A crashing tidal wave that rippled for months.

Beating both medicine and biology to join, so loyal to our family from day one.

Nine months of endless surges of sea-sickness, endless tears, endless pain.

Disbelief. Just months after your sister’s birth.

You arrived under a glowing moon, no easy swell or waves to ride.

Big dumping waves. Bold full stops of pain, under a glowing moon.

Over before the sun rose, quick and terrifying.

A bundle of energy, never still, never quiet.

Long sweeps of your downy temple calming you, as our breath became one.

Days, endless, never-ending days, spent rocking, shushing and swaying.

You and me. A constant blur of movement, undulating like the sea.

My pāua baby.


(Inspiration: Daily Post prompt: survive. Allllll we did in the first two years of Lily)



“Māmā I touched the sky,” you trilled. Toes pointed towards the clouds, head tossed back, grin reaching for the heavens.

The swings squeaked with every arch and we watched as the bird wheeled above us, mimicking the cry of the steel. Within seconds, the moment snatched away on the wind and we’re off to the next attraction.

“It’s stopped wind-ing now,” you yelled at me as you scaled the rickety, rusted slide. Up, up, up, each step taking you further away from me. “Oh no, it is blowing my hair,” you called. “It’s wind-ing again.” Early morning car rides listening to audiobooks came to light as you recalled The Wild Wet Wellington Wind by “Joy Crowlrey!”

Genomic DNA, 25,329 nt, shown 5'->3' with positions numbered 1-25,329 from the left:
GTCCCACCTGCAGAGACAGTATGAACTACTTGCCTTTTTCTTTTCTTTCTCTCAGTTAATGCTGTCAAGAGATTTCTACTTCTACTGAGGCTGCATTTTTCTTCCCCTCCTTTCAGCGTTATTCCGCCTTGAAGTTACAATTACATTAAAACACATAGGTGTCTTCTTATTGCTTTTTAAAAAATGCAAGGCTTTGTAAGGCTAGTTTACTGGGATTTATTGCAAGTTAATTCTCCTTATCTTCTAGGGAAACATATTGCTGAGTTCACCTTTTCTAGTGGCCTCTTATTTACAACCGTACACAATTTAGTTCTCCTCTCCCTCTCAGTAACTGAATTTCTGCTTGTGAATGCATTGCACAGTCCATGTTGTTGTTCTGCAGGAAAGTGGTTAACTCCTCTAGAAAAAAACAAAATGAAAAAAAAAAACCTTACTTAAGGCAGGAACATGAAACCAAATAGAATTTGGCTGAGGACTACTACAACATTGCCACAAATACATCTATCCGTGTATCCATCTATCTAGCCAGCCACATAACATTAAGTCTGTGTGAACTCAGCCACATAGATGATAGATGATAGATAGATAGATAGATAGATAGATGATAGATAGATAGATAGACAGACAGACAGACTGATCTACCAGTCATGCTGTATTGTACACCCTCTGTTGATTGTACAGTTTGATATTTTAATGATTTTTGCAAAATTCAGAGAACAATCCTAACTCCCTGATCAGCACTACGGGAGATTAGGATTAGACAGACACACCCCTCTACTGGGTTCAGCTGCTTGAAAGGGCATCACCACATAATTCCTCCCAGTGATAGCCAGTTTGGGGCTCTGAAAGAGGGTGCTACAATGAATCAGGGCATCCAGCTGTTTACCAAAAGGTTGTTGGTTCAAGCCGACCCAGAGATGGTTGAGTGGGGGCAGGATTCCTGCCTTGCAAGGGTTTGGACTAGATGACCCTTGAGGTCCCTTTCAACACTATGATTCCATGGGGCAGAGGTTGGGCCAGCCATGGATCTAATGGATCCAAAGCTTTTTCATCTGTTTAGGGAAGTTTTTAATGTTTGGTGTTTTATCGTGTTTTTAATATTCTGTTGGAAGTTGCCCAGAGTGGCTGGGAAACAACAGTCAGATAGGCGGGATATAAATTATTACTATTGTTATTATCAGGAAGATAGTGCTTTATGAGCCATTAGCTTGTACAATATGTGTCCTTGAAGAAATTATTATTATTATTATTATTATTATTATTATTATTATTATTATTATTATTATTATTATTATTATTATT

“Count in mow-dee Māmā,” you shouted. Tahi through to tekau, I heard whispers of you reciting the numbers along with me. “Rua, turtle, wha, rima…” Tekau becomes ‘go!’ and you pushed yourself off, gravity pulling you back down to me, safe in my arms once again.

“I did it Māmā,” you proudly announced, your growing independence both breaking and swelling my heart at once. And then you’re off again, hair flying behind you, cheeks rosy red from wind and excitement, off to test that confidence again.




The Wild Wet Wellington Wind, is by Joy Cowley. It is a poem that evokes the, funnily enough, wild Wellington wind, and was published in 1986 by the Department of Education.


‘wind-ing’ = windy. But as a three year old we’re still learning about which suffixes you add to words to change their meaning. Pronounced like wind (the wind is blowing) with ‘ing’ at the end, not like winding the bobbin.

‘mow-dee’ = Māori.

‘turtle’ = the Māori word for three, aka toru.

To count to ten in Māori = tahi, rua, toru, whā, rima, ono, whitu, waru, iwa, tekau.


via Daily Prompt: Radiate


A beginning

Welcome to Cacti & Coffee.

I plan to fill this tiny little corner of the internet with my flash fiction as part of my 100 Day Project. 100 Days is a creative movement where you take one thing and do it every day. For 100 days.

Before my days were filled with nappy changes, nap schedules, and picking up a billion toys, I was a writer. I miss those creative days where I would sit down and just type. I was a journalist and would spend all day churning through facts and informing people, and then at night I’d enter a world of make believe and spill my ideas out on to paper.

Since having children those moments, and that life, has gone on the back burner. This is my attempt to re-capture a tiny part of that life. An attempt to be creative again (aside from pulling silly faces and making up lullabies).

100 Days starts on May 22. From that day onwards I will aim to post a short story (up to 300 words). Deep breaths……stay tuned.